Washington, D.C — This afternoon the U.S. Department of Commerce released its preliminary determination on the question of whether Chinese solar panel manufacturers are illegally “dumping” low-priced panels into the U.S. market. Melanie Hart, Policy Analyst on China Energy and Climate Policy at the Center for American Progress, released the following statement:
As expected, the antidumping tariffs are much higher than the subsidy tariffs announced in March. One reason for that difference is the fact that the Chinese market is not transparent. When China’s local government officials support local enterprises, that support is often off the books, and that makes it very hard for Commerce Department investigators to identify and measure exactly what type and level of subsidy Chinese companies are receiving. This is precisely why the World Trade Organization includes a second-stage determination, on dumping practices, specifically designed to address nonmarket economies such as China’s.
The Chinese government will no doubt respond negatively to this announcement. They may even threaten to take retaliatory action against U.S. companies. If so, Washington must respond with a steady hand. If China wants to negotiate, the United States should be ready to listen. If China tries to force the U.S. government to back down in this dispute by threatening U.S. companies, however, that is not negotiation. Backing down to those threats would be capitulation, and capitulation is a losing game. Just as we cannot allow powerful corporations to bully and harass citizens who file legal complaints against them, we cannot allow China to bully and harass U.S. companies over trade complaints.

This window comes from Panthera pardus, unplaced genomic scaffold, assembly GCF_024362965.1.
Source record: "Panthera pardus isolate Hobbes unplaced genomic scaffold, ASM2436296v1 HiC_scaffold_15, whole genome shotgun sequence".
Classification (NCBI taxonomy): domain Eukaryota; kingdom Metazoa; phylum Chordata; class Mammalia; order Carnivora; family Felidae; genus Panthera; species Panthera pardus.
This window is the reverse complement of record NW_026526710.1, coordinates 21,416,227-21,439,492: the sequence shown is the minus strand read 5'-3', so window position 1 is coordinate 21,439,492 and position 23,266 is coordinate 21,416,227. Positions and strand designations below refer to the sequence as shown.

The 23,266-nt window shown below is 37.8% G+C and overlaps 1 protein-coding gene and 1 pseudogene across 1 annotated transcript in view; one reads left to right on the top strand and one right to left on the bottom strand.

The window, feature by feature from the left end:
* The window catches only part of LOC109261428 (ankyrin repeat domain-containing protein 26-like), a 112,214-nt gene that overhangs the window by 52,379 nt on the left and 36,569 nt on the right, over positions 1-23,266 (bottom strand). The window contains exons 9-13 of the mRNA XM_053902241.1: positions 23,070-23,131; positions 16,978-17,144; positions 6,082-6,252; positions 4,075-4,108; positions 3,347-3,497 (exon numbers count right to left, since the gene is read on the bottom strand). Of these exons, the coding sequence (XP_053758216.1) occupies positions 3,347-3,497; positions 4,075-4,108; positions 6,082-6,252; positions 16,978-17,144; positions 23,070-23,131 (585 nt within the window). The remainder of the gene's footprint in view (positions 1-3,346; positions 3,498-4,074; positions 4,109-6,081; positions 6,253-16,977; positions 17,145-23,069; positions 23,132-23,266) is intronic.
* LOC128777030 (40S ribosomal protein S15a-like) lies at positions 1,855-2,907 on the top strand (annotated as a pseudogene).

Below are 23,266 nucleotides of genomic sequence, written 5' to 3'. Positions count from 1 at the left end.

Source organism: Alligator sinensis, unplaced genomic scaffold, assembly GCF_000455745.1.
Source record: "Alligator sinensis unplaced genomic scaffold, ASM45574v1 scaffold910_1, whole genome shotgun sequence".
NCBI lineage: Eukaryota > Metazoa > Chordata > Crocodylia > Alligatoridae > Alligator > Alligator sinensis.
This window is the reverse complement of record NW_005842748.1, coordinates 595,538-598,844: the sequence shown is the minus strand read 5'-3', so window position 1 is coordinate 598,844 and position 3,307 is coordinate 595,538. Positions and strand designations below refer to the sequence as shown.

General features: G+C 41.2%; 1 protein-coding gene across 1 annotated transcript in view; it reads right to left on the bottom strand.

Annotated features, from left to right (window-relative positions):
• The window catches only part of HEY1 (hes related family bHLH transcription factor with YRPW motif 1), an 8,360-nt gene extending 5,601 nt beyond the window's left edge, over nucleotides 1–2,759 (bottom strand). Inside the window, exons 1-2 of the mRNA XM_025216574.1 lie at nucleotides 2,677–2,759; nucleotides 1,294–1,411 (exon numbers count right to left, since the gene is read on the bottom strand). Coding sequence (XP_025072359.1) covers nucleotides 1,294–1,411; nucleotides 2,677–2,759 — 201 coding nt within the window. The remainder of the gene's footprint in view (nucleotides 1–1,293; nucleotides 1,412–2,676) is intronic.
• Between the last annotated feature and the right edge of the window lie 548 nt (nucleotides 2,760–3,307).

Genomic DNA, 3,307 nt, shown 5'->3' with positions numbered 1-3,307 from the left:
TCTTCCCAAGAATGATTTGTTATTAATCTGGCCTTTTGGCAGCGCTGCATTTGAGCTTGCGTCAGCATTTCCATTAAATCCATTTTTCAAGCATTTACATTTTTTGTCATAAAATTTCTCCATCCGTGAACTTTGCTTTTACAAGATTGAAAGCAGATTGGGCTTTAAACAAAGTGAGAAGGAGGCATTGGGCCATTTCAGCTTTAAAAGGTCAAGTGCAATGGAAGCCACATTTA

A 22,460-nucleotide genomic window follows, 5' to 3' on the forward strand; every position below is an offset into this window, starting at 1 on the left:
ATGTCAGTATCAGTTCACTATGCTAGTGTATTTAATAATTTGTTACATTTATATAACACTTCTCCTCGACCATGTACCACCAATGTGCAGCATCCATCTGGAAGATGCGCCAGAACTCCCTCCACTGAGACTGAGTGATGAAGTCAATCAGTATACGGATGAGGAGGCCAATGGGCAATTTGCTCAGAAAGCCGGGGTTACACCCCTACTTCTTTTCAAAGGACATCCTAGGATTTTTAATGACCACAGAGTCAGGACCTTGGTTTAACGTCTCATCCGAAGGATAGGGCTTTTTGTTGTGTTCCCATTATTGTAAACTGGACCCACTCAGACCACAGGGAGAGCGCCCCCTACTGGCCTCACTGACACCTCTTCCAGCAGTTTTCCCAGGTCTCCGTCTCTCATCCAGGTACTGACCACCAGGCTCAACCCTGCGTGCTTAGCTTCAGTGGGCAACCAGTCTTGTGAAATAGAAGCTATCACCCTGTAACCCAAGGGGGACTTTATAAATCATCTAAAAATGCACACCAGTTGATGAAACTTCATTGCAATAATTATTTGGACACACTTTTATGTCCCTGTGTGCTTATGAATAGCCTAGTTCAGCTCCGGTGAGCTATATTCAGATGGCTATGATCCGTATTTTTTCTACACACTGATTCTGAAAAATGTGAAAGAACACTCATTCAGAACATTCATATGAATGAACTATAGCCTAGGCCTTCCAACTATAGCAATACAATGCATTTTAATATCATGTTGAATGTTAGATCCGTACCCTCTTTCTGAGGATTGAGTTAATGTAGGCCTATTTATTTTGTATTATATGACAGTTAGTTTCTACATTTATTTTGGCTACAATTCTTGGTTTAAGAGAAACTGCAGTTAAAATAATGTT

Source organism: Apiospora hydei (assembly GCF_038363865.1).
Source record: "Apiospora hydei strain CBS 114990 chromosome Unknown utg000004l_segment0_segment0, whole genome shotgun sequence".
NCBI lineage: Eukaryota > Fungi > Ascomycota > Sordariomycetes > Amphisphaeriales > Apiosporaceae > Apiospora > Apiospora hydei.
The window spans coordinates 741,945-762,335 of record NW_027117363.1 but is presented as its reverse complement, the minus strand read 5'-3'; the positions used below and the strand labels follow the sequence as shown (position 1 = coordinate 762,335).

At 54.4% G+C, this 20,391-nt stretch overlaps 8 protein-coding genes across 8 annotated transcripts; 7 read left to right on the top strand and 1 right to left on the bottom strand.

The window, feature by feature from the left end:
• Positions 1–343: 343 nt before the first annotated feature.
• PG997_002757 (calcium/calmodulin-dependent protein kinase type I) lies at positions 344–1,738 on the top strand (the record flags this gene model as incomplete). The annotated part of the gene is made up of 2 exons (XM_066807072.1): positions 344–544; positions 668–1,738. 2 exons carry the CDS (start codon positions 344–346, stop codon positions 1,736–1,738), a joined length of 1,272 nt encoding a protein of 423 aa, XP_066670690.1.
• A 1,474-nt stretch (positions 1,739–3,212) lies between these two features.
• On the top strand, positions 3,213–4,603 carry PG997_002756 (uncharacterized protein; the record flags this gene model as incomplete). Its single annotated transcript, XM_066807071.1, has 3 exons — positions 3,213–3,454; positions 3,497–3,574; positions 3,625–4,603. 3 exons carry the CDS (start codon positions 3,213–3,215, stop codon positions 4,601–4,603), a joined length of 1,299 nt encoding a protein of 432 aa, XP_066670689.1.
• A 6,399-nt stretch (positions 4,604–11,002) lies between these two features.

If China wants to contest these numbers, they should follow the U.S. example and do so according to the law and within the framework of our mutually agreed trade institutions. At the recent Strategic and Economic Dialogue meetings in Beijing, Chinese leaders promised to follow global trade rules and support rather than undermine the rules-based global trading system. Now the world will be watching to see if they uphold that promise.
The decision is in response to an antidumping petition filed by SolarWorld Industries America, Inc. against Chinese solar panel manufacturers last fall. The antidumping tariffs are 31.22 percent for Suntech, 31.14 percent for Trina, and 31.18 percent for the other manufacturers who participated in the investigation and provided information to the Department of Commerce. Commerce also announced a China-wide tariff of 249.96 percent for all other Chinese solar companies and granted critical circumstances, which means that the tariffs will be applied retroactively (90 days from the official filing, which will occur in the next few days).
- China’s Solar Industry Should Be Held Accountable For Breaking Trade Laws, by Kate Gordon (ThinkProgress)
- 5 Myths and Realities About U.S.-China Solar Trade Competition, by Melanie Hart and Kate Gordon
- The Complexities of the U.S. Decision on Chinese Solar Panel Imports, by Melanie Hart and Kate Gordon
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